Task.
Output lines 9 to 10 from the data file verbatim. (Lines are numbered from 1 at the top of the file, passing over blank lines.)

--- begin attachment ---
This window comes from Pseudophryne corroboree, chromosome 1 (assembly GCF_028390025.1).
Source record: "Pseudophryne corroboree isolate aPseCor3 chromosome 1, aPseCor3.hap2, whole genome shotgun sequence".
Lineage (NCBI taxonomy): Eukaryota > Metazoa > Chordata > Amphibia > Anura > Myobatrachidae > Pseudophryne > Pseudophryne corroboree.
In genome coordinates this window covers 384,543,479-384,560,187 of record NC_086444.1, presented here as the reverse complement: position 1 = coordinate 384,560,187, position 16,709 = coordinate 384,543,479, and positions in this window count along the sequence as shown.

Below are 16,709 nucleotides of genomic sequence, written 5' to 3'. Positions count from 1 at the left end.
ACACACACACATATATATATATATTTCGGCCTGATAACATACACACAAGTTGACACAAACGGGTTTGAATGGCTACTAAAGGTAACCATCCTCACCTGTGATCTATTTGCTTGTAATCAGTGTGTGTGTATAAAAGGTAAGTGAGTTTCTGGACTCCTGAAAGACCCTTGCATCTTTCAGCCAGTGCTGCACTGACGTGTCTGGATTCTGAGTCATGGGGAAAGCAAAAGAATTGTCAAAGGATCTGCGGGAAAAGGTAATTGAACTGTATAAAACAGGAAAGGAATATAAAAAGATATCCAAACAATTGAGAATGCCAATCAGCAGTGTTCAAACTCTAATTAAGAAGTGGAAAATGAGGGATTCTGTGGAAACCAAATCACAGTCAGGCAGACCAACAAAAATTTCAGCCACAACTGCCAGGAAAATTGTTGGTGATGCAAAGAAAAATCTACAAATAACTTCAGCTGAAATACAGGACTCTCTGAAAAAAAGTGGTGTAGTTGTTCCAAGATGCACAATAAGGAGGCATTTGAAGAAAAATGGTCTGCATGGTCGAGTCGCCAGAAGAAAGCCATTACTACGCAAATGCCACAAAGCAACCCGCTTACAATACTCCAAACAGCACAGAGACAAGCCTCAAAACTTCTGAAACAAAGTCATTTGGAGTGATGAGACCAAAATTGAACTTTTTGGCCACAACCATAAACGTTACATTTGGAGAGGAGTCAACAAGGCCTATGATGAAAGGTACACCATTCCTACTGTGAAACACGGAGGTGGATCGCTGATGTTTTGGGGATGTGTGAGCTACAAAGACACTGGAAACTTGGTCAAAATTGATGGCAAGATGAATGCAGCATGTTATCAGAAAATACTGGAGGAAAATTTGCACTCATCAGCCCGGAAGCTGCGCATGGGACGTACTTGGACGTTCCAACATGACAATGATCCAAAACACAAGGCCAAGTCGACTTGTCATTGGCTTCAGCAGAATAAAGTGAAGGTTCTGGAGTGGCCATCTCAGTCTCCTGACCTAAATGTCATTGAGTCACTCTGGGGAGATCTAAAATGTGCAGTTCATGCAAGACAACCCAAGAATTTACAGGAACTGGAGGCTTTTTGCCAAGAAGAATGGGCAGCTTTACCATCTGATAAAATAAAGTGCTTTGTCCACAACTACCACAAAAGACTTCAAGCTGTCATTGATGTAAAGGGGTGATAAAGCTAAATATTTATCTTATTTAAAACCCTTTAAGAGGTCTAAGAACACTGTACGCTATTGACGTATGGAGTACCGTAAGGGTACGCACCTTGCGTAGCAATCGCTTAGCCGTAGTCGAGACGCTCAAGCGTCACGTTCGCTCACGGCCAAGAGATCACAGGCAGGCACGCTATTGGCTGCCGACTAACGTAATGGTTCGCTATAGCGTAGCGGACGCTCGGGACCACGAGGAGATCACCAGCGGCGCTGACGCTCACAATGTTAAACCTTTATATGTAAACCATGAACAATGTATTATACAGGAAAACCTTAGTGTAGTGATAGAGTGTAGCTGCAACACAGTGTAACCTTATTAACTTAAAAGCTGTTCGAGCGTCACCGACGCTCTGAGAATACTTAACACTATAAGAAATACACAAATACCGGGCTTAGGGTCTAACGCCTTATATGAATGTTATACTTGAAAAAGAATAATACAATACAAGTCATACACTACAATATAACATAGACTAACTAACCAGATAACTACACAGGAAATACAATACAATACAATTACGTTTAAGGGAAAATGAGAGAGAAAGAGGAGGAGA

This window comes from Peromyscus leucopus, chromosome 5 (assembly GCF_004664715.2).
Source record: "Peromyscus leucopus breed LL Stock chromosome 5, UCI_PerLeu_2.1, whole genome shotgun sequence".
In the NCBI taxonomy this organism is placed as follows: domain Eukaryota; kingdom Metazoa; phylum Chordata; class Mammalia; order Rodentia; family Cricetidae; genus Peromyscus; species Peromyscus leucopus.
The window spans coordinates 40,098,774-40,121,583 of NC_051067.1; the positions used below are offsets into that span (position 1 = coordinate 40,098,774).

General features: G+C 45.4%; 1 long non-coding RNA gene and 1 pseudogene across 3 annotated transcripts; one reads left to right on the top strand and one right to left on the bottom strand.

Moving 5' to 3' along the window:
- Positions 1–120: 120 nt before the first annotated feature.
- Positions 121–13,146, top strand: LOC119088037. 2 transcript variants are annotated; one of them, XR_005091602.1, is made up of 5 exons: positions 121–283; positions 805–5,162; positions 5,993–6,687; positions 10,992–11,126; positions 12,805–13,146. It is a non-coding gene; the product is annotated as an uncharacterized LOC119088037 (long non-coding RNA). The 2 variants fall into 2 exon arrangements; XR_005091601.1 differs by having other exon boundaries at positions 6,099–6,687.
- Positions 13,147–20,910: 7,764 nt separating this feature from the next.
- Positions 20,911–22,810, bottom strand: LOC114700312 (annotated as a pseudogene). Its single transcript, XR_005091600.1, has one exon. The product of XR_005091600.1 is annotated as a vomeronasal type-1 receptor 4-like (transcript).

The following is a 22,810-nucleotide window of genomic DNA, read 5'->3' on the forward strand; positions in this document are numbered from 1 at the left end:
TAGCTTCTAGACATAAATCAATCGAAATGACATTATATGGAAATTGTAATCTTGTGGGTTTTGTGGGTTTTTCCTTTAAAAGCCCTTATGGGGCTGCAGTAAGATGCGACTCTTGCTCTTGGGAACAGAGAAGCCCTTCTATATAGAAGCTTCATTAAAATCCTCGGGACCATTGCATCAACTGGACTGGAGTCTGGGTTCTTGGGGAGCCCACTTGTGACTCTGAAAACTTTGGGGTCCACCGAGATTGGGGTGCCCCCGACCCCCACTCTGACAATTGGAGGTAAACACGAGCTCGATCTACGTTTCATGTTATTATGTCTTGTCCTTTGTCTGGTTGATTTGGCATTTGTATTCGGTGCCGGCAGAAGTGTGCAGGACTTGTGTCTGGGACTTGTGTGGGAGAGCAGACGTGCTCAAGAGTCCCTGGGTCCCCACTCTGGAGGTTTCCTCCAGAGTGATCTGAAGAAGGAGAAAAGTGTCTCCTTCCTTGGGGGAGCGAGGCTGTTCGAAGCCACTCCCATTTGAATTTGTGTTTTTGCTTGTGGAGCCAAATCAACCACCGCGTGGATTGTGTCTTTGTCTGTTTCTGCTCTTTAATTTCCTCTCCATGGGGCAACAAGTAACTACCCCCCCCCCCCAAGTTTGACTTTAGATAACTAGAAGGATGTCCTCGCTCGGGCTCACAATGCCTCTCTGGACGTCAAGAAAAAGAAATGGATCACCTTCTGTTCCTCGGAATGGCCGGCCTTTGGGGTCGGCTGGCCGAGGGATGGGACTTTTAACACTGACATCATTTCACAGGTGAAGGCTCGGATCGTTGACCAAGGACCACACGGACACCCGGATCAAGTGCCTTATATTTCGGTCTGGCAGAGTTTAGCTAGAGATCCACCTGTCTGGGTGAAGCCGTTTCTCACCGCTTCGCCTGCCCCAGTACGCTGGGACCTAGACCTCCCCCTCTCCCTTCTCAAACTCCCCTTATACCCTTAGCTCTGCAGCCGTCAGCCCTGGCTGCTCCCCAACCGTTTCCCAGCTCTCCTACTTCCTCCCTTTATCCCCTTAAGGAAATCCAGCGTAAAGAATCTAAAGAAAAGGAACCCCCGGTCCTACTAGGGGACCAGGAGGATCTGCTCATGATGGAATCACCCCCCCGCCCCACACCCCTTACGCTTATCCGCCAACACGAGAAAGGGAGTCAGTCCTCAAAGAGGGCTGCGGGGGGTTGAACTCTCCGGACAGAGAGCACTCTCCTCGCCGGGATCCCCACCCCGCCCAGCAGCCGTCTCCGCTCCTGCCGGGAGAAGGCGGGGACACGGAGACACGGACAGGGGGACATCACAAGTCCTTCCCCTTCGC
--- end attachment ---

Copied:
In the NCBI taxonomy this organism is placed as follows: domain Eukaryota; kingdom Metazoa; phylum Chordata; class Mammalia; order Rodentia; family Cricetidae; genus Peromyscus; species Peromyscus leucopus.
The window spans coordinates 40,098,774-40,121,583 of NC_051067.1; the positions used below are offsets into that span (position 1 = coordinate 40,098,774).